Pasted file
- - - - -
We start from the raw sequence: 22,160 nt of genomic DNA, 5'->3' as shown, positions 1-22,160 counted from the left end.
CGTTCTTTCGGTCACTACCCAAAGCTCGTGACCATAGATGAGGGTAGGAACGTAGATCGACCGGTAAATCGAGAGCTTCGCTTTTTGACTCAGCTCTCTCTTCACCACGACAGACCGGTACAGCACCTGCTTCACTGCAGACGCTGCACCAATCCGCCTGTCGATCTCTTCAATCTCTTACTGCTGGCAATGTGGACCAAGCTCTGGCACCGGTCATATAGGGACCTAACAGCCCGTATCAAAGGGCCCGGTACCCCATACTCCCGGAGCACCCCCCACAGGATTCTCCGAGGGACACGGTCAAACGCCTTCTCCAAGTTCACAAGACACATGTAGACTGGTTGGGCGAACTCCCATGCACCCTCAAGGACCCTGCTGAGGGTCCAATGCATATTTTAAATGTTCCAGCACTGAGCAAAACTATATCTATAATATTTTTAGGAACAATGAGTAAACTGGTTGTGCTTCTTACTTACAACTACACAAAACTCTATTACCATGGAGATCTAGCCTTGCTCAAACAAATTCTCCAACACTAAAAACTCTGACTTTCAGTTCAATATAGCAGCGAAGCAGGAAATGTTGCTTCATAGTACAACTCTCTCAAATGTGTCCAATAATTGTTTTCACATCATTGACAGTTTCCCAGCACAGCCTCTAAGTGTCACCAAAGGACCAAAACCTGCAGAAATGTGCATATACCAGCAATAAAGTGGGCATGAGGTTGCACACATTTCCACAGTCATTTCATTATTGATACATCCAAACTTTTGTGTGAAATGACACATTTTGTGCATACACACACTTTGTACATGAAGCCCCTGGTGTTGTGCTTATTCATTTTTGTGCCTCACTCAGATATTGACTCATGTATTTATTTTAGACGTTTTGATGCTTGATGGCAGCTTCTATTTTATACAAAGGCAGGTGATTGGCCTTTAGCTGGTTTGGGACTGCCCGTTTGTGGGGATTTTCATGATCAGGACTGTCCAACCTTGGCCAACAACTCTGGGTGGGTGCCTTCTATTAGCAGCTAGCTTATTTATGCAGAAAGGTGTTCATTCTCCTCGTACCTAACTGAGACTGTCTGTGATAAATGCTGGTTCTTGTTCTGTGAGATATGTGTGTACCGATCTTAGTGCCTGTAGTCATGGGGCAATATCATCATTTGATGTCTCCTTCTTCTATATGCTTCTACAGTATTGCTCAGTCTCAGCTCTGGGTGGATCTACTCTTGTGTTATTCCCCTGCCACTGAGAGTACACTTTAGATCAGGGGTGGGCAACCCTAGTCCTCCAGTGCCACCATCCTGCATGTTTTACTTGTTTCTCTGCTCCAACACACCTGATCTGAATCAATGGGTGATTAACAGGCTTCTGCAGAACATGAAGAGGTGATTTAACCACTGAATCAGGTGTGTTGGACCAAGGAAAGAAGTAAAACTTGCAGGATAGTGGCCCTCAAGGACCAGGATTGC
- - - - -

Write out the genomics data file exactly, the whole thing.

We start from the raw sequence: 22,160 nt of genomic DNA, 5'->3' as shown, positions 1-22,160 counted from the left end.
CGTTCTTTCGGTCACTACCCAAAGCTCGTGACCATAGATGAGGGTAGGAACGTAGATCGACCGGTAAATCGAGAGCTTCGCTTTTTGACTCAGCTCTCTCTTCACCACGACAGACCGGTACAGCACCTGCTTCACTGCAGACGCTGCACCAATCCGCCTGTCGATCTCTTCAATCTCTTACTGCTGGCAATGTGGACCAAGCTCTGGCACCGGTCATATAGGGACCTAACAGCCCGTATCAAAGGGCCCGGTACCCCATACTCCCGGAGCACCCCCCACAGGATTCTCCGAGGGACACGGTCAAACGCCTTCTCCAAGTTCACAAGACACATGTAGACTGGTTGGGCGAACTCCCATGCACCCTCAAGGACCCTGCTGAGGGTCCAATGCATATTTTAAATGTTCCAGCACTGAGCAAAACTATATCTATAATATTTTTAGGAACAATGAGTAAACTGGTTGTGCTTCTTACTTACAACTACACAAAACTCTATTACCATGGAGATCTAGCCTTGCTCAAACAAATTCTCCAACACTAAAAACTCTGACTTTCAGTTCAATATAGCAGCGAAGCAGGAAATGTTGCTTCATAGTACAACTCTCTCAAATGTGTCCAATAATTGTTTTCACATCATTGACAGTTTCCCAGCACAGCCTCTAAGTGTCACCAAAGGACCAAAACCTGCAGAAATGTGCATATACCAGCAATAAAGTGGGCATGAGGTTGCACACATTTCCACAGTCATTTCATTATTGATACATCCAAACTTTTGTGTGAAATGACACATTTTGTGCATACACACACTTTGTACATGAAGCCCCTGGTGTTGTGCTTATTCATTTTTGTGCCTCACTCAGATATTGACTCATGTATTTATTTTAGACGTTTTGATGCTTGATGGCAGCTTCTATTTTATACAAAGGCAGGTGATTGGCCTTTAGCTGGTTTGGGACTGCCCGTTTGTGGGGATTTTCATGATCAGGACTGTCCAACCTTGGCCAACAACTCTGGGTGGGTGCCTTCTATTAGCAGCTAGCTTATTTATGCAGAAAGGTGTTCATTCTCCTCGTACCTAACTGAGACTGTCTGTGATAAATGCTGGTTCTTGTTCTGTGAGATATGTGTGTACCGATCTTAGTGCCTGTAGTCATGGGGCAATATCATCATTTGATGTCTCCTTCTTCTATATGCTTCTACAGTATTGCTCAGTCTCAGCTCTGGGTGGATCTACTCTTGTGTTATTCCCCTGCCACTGAGAGTACACTTTAGATCAGGGGTGGGCAACCCTAGTCCTCCAGTGCCACCATCCTGCATGTTTTACTTGTTTCTCTGCTCCAACACACCTGATCTGAATCAATGGGTGATTAACAGGCTTCTGCAGAACATGAAGAGGTGATTTAACCACTGAATCAGGTGTGTTGGACCAAGGAAAGAAGTAAAACTTGCAGGATAGTGGCCCTCAAGGACCAGGATTGC